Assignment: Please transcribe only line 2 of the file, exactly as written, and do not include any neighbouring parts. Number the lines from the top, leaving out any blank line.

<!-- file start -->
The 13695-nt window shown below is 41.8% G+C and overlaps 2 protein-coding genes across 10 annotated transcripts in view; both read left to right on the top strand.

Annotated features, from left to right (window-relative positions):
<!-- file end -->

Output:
Annotated features, from left to right (window-relative positions):